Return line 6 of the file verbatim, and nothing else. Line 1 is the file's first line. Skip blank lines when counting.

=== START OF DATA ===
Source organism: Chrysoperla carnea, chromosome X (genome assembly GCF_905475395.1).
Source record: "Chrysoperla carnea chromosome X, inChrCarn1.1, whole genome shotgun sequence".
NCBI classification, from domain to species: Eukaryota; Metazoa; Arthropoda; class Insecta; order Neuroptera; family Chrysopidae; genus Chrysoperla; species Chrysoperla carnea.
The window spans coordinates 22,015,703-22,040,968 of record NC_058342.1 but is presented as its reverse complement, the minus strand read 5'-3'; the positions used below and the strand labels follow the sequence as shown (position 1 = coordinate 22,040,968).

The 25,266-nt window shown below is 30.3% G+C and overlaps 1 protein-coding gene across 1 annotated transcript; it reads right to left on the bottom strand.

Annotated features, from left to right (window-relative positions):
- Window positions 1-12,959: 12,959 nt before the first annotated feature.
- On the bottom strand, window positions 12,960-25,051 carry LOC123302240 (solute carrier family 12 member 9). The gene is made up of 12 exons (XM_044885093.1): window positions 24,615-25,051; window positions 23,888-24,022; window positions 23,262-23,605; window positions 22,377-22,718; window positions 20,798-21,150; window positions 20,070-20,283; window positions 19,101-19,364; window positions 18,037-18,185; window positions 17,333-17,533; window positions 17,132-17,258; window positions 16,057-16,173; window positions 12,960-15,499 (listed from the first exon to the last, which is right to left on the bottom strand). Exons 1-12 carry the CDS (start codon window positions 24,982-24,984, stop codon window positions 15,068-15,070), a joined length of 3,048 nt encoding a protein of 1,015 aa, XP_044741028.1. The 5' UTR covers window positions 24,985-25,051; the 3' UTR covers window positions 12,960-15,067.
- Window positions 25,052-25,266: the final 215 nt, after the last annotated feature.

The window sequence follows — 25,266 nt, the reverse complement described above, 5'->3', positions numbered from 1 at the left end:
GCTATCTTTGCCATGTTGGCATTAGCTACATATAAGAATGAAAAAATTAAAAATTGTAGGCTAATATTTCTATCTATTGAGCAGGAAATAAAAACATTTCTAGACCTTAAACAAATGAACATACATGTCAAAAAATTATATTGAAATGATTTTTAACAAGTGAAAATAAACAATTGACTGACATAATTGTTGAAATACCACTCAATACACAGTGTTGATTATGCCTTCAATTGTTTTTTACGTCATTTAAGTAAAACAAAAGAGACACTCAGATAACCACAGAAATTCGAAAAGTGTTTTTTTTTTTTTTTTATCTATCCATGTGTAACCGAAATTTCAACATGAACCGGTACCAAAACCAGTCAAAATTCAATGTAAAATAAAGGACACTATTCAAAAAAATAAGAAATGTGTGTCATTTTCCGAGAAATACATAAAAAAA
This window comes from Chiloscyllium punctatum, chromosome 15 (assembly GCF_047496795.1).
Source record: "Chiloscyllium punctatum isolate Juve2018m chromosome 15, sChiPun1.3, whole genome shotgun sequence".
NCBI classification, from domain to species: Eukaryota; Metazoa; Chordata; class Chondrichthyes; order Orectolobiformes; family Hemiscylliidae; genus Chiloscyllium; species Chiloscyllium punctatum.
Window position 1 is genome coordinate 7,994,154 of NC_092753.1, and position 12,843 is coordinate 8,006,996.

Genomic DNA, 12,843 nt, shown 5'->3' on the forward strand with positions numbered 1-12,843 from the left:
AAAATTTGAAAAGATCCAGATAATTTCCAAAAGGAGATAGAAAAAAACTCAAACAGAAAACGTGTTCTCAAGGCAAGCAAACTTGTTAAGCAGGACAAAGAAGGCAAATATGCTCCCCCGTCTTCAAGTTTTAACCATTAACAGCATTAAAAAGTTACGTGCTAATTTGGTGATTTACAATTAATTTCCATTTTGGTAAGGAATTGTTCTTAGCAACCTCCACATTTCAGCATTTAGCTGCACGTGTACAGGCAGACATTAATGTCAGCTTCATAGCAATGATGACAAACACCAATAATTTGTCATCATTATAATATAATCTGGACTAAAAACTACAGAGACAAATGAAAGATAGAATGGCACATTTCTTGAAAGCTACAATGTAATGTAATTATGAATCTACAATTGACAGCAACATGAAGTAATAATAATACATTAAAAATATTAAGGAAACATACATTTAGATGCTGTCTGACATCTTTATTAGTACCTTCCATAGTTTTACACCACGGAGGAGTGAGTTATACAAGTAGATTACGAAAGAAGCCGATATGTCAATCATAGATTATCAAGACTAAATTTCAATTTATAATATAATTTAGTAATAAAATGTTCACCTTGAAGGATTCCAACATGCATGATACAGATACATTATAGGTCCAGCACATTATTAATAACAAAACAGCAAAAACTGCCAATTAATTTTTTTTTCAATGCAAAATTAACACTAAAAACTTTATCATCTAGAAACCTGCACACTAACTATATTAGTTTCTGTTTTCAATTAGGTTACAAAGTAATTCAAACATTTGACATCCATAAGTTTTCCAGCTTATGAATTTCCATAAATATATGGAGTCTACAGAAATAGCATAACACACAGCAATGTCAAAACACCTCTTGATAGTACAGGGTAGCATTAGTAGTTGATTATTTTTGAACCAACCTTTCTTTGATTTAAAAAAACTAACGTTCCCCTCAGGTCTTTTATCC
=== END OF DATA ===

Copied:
Annotated features, from left to right (window-relative positions):